One way to go about this is by making a chart with all the steps you need to complete a project. Break them down to an atomic level, and start with the tasks at the very bottom.
This does not make it easier to start by giving you a clear short-term goal and more clarity about the process — it also helps with motivation. Even a minor accomplishment feels good, which makes it less likely for you to procrastinate next time.
Start with 5 minutes
It’s very common for chronic procrastinators to put off getting started with a task. More often than not, this is because of the anticipation of negative feelings associated with it. But there’s one simple way to hack your way out of putting off getting started.
Tell yourself you’re only working on the task for five minutes. Set up a timer for that time and start. More often than not, you’ll find yourself with the motivation to continue doing the task. Instagram CEO Kevin Systrom has found this trick useful to beat procrastination.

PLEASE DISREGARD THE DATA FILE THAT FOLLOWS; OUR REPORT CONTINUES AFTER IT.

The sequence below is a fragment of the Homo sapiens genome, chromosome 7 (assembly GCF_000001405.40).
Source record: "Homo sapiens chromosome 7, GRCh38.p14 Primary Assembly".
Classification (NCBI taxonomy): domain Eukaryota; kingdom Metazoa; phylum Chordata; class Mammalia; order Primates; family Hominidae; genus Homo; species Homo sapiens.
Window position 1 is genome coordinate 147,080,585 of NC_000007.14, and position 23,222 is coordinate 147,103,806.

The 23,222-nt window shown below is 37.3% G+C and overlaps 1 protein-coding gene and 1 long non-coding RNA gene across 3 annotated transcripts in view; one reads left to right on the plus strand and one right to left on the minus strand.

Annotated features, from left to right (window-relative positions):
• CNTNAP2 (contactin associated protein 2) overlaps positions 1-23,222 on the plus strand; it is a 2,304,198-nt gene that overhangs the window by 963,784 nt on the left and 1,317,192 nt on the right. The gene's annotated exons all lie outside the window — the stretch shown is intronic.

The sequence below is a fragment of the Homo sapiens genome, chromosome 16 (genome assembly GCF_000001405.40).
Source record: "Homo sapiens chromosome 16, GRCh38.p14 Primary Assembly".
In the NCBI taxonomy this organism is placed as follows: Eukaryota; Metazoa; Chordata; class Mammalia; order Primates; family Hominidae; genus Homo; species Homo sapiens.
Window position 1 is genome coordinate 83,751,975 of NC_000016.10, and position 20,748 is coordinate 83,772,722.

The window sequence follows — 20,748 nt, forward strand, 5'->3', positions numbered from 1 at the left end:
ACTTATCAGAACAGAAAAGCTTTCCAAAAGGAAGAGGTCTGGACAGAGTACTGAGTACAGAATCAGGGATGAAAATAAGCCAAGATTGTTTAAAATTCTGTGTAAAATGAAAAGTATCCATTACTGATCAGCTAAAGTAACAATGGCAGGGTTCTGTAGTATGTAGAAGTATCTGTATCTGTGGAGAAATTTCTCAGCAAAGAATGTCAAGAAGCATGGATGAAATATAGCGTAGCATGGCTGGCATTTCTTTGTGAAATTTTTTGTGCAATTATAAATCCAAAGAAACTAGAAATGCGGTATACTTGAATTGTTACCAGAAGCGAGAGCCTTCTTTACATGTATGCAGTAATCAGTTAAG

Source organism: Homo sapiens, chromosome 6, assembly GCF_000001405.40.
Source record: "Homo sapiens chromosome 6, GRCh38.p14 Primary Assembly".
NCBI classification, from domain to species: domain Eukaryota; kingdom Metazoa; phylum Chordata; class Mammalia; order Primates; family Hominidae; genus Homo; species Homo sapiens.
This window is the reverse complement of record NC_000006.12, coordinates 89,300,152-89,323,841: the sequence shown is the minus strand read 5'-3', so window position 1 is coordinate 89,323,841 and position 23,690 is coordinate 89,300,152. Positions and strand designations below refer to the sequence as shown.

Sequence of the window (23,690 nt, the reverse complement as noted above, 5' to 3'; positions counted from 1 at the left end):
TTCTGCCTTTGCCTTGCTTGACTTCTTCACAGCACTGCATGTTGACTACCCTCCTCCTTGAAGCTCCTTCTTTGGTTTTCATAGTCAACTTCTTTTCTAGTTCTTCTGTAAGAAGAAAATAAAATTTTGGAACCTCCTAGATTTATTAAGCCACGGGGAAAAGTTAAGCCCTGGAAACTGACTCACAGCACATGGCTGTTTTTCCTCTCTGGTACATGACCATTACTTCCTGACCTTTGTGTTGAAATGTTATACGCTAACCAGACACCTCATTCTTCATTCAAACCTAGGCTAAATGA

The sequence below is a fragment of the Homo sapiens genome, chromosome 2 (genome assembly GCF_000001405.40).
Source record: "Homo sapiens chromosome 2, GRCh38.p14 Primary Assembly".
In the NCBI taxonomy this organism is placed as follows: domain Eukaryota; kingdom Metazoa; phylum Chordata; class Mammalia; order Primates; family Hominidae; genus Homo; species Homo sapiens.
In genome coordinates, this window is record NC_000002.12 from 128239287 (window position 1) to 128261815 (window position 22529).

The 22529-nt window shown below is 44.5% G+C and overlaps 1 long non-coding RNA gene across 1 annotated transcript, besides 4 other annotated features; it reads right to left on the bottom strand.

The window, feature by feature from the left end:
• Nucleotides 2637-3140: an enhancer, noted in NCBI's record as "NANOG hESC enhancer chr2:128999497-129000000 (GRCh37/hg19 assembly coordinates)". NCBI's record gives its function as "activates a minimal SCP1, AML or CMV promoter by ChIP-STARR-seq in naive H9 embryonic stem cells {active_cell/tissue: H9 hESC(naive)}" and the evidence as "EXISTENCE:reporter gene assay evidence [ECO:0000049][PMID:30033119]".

Why does this work? First, it lowers the stakes. After all, five minutes is a tiny commitment. But it also gives you back some of the control we feel we lose when we can’t avoid doing something we dislike.
It also diminished the cost of the activity, which can be:
- An emotional cost, like fear or anxiety.
- An opportunity cost, like missing out on other activities.
- An effort cost, or how much energy it takes from you.
As the cost increases, motivation decreases. So, 5-minutes of work is less costly than two hours of work. So, we’re more motivated to make that small commitment.
Batch your work